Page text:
This paper investigates the large-scale flow and thermodynamic structures associated with barrier jets along the Alaskan coast using the National Centers for Environmental Prediction (NCEP) reanalysis, as well as the average wind, moisture, and thermodynamic soundings at Yakutat, Alaska (YAK), and Whitehorse, Yukon Territory, Canada (YXY). Large-scale and sounding composites are constructed for all barrier jets objectively identified around YAK using synthetic aperture radar (SAR) imagery during the cool and warm seasons of 1998-2003. During the cool season the jet events are separated into those with sharp upstream wind gradients (shock jets), highly variable ("gustlike") surface winds (variable jets), and the other jet events (other jets). Those cool season barrier jets without shock or variable characteristics are associated with an anomalously deep upper-level trough approaching the Gulf of Alaska and an anomalous ridge over western Canada and interior Alaska. The associated surface cyclone and surface ridging result in strong low-level southerlies over southeast Alaska and the advection of 850-mb warm anomalies northward from the subtropics to Alaska. In contrast, the shock events have significant cold anomalies at 850 mb over the interior, while both the shock and variable jets have less upper-level ridging over the interior. The warm season other-jet composite is similar to that for the cool season, except that an 850-mb cool anomaly develops near the coast and the approaching upper-level trough is not significantly deeper than climatology. The sounding composite at YAK of the other-jet type during the cool season is more stable, moist, and slightly cooler at lower levels than the nonjet events. The largest low-level cool, dry, and high stability anomalies are for the shock events at YAK and YXY, which suggests that this cold and dry air source over the interior is an important ingredient for the development of sharp frontlike boundaries to the barrier jet. In contrast, the variable jets have weaker low-level stability, which favors the subsequent mixing of higher momentum to the surface in localized areas. The warm season jets also have cooler lower levels than those for the nonjet events, but the lower levels are nearly well mixed with little stratification, especially over the interior.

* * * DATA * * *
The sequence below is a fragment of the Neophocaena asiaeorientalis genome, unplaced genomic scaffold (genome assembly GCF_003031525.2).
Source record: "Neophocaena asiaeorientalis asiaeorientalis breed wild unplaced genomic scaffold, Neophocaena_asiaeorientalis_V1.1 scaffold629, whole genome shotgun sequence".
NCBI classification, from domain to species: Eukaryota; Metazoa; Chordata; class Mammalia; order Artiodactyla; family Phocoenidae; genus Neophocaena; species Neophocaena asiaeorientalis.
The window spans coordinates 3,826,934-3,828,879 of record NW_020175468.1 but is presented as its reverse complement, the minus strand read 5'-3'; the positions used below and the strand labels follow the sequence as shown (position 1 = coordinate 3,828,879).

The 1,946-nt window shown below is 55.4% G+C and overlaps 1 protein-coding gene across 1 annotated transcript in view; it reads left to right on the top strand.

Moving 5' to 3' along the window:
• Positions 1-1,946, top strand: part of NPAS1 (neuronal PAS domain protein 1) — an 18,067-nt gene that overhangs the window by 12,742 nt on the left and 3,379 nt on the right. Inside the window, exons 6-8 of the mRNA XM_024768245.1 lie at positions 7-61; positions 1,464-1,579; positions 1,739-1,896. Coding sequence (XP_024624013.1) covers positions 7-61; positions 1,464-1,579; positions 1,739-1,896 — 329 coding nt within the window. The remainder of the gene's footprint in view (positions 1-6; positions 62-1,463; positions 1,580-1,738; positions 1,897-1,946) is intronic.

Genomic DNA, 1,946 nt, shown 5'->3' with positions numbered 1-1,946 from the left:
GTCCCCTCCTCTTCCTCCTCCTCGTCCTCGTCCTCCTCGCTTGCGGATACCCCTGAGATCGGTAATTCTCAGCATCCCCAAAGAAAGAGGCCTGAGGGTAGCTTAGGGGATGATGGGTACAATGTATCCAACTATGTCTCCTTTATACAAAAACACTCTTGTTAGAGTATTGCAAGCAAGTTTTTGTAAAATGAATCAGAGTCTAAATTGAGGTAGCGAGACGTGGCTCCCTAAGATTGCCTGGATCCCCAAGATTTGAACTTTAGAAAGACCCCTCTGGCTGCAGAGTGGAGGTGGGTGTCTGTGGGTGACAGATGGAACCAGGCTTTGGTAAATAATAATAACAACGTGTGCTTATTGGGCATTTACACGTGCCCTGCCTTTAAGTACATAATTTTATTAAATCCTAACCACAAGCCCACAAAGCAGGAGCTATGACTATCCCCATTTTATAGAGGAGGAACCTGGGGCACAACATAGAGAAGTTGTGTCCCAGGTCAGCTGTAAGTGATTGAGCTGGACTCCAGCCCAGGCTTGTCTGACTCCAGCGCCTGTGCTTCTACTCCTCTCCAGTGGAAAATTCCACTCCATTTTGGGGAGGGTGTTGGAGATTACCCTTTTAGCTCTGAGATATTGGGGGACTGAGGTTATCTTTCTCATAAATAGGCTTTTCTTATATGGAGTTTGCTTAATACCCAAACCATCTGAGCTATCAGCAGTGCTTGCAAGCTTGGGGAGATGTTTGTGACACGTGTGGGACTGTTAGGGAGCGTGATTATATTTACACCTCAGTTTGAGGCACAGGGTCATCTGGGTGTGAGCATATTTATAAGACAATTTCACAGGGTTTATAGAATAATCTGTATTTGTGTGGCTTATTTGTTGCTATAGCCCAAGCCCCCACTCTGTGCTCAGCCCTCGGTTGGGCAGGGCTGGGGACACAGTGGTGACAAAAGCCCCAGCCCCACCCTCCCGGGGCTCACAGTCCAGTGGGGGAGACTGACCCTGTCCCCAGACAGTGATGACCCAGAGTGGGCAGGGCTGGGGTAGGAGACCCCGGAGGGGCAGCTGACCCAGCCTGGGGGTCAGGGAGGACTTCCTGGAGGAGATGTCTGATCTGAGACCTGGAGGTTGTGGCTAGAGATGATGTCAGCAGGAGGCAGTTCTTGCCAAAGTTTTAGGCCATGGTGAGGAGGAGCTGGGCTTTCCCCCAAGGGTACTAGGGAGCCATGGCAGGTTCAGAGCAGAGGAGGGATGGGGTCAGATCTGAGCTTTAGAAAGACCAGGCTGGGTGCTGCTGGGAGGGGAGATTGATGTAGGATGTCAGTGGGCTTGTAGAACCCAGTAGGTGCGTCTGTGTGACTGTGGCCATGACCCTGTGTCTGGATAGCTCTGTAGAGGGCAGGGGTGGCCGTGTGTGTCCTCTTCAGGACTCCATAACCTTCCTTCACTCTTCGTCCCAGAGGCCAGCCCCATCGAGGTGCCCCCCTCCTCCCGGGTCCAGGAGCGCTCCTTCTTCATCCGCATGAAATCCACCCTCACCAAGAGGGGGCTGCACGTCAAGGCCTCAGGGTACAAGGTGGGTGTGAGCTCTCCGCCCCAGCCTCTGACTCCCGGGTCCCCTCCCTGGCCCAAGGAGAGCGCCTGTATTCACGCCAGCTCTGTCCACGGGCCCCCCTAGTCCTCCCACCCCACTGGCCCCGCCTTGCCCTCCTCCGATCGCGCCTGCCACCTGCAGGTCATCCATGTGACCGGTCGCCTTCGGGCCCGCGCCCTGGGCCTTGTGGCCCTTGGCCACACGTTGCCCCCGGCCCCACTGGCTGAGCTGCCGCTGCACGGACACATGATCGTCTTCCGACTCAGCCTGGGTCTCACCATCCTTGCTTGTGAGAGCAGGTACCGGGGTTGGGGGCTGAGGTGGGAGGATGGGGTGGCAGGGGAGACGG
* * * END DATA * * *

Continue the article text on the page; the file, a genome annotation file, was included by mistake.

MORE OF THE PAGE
All Science Journal Classification (ASJC) codes
- Atmospheric Science